In March, we were fortunate enough to encounter a fantastic anaesthetist who attempted a blind blood patch at the base of Mum’s spine. After a slight improvement following the procedure Mum slipped away again. This was because the blood patch temporarily lifted Mum’s brain, however as it was blind, it wasn’t located where she was leaking so it wasn’t effective. Unfortunately we had to wait another four months for further treatment, during this time we were forced to insist on second and third medical opinions after the doctors suggested Mum’s leak had healed by itself and this would be her ‘new normal’.

Not today Mum, not like this

Wednesday 21st June 2023 was one of the hottest days of the year. We sat in a daze, the sun bright in our tear worn eyes outside the hospital wondering, again, what was in store for us. Our mum was three floors up, unconscious, with a high-grade fever struggling to maintain her oxygen levels despite receiving 65% high flow oxygen. This was the fourth time Mum had developed aspiration pneumonia in the previous three months, she’d also suffered pulmonary embolisms in her lungs and various other infections. Having been to the edge of life and death three time previously, we wondered how she could possibly survive this continued assault on her very being. Over the next few days Mum slipped further away from us, her Glasgow Coma Score (GCS) reduced to 5/15 (high chance of mortality) on several occasions. While Mum kept going, so did we, as we had done many times before in the previous six months we hugged, hoped, prayed and called on family and friends to send positive vibes. Not today Mum, not like this. Mum had an appointment for a CT myelogram at St Thomas’s hospital in London to attend on Wednesday 5th July, her best chance of treatment and recovery, she just needed to hang on until then….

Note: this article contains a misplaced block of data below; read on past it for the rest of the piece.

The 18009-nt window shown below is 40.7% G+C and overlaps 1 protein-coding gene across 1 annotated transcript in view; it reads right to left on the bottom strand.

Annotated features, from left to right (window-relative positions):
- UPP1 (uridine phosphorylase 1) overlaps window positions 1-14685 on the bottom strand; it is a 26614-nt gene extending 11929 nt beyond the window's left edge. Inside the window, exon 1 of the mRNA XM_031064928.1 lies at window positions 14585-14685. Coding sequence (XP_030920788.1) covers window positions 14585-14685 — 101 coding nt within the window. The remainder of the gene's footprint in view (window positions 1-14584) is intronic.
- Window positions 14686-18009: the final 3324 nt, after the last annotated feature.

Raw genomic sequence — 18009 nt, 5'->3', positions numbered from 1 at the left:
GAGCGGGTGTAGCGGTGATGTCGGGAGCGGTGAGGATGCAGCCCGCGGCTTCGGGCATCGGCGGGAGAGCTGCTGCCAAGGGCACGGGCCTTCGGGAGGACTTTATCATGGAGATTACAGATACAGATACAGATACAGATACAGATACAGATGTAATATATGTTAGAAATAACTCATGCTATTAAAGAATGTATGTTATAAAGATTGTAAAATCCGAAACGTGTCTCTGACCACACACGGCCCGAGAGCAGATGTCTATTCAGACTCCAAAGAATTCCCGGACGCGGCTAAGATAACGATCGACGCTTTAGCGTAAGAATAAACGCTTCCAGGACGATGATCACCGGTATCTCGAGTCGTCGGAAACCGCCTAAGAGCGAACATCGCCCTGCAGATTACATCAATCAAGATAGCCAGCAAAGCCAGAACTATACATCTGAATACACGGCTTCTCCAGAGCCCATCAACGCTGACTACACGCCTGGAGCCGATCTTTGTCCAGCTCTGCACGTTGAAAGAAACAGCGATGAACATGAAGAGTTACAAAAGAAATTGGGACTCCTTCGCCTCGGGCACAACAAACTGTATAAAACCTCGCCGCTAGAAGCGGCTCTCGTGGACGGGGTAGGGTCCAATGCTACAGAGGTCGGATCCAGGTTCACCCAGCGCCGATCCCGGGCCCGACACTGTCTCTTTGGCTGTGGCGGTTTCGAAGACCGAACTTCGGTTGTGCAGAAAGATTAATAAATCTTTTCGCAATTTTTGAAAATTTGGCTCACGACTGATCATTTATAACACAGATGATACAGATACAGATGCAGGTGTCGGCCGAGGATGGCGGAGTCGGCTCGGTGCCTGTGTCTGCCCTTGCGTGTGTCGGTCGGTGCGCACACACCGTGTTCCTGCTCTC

'Day Treatment', that Lasted 8 Weeks

June 2023 in Critical Care

On that horrendous day in June 2023, Mum’s life was hanging in the balance when our luck started to change. Gradually the antibiotics did their job and Mum’s dependency on high flow oxygen decreased. She was passed as medically fit for transfer and we made it to London by ambulance in the early hours of the 5th July (the 75th anniversary of the NHS).

Upon arrival in London the neurology team was visibly shocked how ill Mum was (she was still bedridden, tube fed due to unsafe swallow, in need of oxygen, cognitively slow and extremely drowsy). There was some doubt as to whether she was stable enough to undergo the procedure, but I was reassured by the Neuroradiologist when she said “We’ve got her now”. Fortunately, our run of luck continued and after around one and a half hours in theatre the CT myelogram located the leak on the right side of Mum’s spine at T10. She was leaking into a fistula (enlarged vein), which explained why this thing didn’t show itself on the numerous MRI scans she’d had on her spine in the preceding months. Mum then received a fibrin glue patch, which seemed to be holding. Our whole family were delighted and relieved, finally some good news to share!